Link between Plant Density, Yield and Revenue from a High Tunnel

Planting density plays an important role in the optimization of labor efficiency and productivity of your high tunnel. For the purpose of this article I will focus on tomato which is commonly grown as a high value crop on small farming operations.

Usually growers select varieties according to customer (market) preference and then try to combine that with other attributes such as ease of production, disease tolerance/resistance and productivity (yield). Consumer preference usually helps to determine the fruit color, size and shape, and the sweetness (soluble solids) of the tomato variety to be grown. The grower again is interested in earliness, growth habit (determinate and indeterminate), and ease of pruning, trellising and picking.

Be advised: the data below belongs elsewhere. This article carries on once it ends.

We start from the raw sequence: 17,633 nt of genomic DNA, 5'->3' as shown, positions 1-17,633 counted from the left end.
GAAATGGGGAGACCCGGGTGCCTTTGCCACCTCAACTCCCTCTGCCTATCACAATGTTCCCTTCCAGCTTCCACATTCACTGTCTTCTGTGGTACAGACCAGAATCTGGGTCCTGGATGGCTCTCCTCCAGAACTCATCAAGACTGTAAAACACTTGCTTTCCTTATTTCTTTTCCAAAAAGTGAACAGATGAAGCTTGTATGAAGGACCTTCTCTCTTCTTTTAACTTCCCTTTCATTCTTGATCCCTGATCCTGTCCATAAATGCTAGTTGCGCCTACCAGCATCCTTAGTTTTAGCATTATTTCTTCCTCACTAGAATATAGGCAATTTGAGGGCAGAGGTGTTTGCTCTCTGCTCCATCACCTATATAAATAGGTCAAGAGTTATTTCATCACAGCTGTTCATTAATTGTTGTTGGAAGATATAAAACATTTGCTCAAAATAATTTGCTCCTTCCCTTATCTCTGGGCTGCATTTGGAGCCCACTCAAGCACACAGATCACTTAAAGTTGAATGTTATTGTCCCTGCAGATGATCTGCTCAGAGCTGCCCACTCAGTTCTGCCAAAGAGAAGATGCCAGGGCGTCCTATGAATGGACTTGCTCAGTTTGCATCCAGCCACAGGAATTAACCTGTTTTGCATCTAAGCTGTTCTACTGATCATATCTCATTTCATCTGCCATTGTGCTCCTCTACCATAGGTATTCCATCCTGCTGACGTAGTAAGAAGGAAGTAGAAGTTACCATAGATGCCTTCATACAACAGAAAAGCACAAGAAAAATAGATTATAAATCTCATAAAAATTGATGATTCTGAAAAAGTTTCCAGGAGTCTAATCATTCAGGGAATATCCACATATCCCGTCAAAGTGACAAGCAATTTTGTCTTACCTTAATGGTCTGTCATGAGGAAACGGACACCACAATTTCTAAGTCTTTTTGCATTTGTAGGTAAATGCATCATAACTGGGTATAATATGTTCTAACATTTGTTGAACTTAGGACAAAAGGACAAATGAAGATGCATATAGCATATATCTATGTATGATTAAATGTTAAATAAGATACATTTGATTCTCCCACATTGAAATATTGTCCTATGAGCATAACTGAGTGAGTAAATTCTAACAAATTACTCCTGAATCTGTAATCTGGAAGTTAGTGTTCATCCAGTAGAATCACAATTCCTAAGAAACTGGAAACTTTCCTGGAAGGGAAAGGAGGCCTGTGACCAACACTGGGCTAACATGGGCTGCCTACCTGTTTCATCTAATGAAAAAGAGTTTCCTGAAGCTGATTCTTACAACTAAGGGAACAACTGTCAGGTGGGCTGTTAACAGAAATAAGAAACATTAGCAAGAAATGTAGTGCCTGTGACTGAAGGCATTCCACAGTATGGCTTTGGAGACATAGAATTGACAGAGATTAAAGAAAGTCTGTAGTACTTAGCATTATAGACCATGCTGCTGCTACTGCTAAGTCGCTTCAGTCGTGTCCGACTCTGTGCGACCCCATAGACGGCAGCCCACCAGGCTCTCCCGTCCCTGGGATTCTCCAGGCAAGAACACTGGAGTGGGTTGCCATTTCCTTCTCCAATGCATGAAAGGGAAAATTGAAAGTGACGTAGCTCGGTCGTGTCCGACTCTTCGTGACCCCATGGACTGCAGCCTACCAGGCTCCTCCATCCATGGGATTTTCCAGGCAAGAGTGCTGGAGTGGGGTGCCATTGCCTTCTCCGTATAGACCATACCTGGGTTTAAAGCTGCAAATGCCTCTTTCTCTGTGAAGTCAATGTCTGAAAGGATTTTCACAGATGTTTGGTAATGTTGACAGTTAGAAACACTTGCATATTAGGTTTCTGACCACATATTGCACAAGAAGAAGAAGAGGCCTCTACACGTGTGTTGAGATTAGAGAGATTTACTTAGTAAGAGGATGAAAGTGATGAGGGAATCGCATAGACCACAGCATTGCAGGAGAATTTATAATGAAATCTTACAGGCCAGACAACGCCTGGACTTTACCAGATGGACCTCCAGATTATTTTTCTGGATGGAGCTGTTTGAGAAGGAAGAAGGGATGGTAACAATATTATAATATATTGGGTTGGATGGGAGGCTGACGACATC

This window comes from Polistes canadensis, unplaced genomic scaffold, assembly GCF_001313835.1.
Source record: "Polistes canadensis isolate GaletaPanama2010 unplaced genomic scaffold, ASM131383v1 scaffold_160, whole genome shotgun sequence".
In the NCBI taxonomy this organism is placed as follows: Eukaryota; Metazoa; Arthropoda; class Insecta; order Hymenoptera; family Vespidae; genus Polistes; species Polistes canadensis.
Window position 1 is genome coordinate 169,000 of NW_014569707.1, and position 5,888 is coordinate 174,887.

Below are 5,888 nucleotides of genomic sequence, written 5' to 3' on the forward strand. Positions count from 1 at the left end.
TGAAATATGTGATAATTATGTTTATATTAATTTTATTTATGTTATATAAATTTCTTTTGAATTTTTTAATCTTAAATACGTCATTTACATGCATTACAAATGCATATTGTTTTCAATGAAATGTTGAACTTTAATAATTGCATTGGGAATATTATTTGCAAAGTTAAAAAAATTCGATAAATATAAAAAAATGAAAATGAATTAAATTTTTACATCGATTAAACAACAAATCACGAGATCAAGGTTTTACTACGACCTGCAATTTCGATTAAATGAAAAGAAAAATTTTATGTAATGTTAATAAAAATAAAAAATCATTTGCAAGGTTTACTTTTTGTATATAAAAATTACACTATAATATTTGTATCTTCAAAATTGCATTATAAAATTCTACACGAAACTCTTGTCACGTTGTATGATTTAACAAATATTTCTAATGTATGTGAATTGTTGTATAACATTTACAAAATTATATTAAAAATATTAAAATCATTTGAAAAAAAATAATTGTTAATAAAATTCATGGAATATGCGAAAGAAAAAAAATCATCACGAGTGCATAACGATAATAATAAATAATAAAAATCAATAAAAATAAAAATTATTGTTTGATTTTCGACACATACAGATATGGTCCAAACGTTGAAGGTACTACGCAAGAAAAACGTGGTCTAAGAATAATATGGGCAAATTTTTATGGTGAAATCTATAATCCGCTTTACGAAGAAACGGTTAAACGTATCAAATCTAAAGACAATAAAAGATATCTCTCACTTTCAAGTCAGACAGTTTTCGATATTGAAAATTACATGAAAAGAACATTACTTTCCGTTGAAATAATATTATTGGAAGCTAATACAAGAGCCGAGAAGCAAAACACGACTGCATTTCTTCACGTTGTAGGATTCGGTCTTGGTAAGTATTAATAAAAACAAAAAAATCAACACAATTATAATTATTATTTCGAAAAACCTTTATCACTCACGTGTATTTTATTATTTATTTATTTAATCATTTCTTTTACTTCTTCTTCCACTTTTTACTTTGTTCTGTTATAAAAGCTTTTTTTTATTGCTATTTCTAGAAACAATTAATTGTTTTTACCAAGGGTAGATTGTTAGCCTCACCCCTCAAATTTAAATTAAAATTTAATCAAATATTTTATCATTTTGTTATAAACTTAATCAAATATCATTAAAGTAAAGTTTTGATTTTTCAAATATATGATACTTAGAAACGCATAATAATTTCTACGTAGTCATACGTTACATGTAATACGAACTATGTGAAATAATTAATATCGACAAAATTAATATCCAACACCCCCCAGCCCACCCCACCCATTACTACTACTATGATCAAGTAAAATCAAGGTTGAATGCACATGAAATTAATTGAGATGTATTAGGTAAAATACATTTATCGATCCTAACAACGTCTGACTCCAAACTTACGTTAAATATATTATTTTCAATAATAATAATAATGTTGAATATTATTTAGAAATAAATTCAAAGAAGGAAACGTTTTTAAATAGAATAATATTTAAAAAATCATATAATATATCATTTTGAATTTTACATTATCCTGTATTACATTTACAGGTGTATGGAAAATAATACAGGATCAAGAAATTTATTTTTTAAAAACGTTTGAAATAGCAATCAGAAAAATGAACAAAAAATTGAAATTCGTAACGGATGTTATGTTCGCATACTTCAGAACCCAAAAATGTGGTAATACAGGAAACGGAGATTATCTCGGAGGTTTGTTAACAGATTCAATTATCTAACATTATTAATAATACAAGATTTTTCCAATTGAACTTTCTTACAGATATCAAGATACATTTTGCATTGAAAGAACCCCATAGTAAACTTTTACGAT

Most growers in Indiana choose determinate varieties for high tunnel production, because it has limited growth and is easy to stake and allows for early production (short production cycle), with most fruit ripening before field grown tomatoes are on the market. Indeterminate varieties continue to grow, flower and fruit throughout the production season. These varieties need to be pruned (either to single or double stem depending on the type and variety), trellised and layered, and most likely require the use of a higher tunnel as well. The yield potential of indeterminate varieties are higher than determinate varieties, but the production season is longer and it requires more labor to complete all the necessary crop husbandry activities.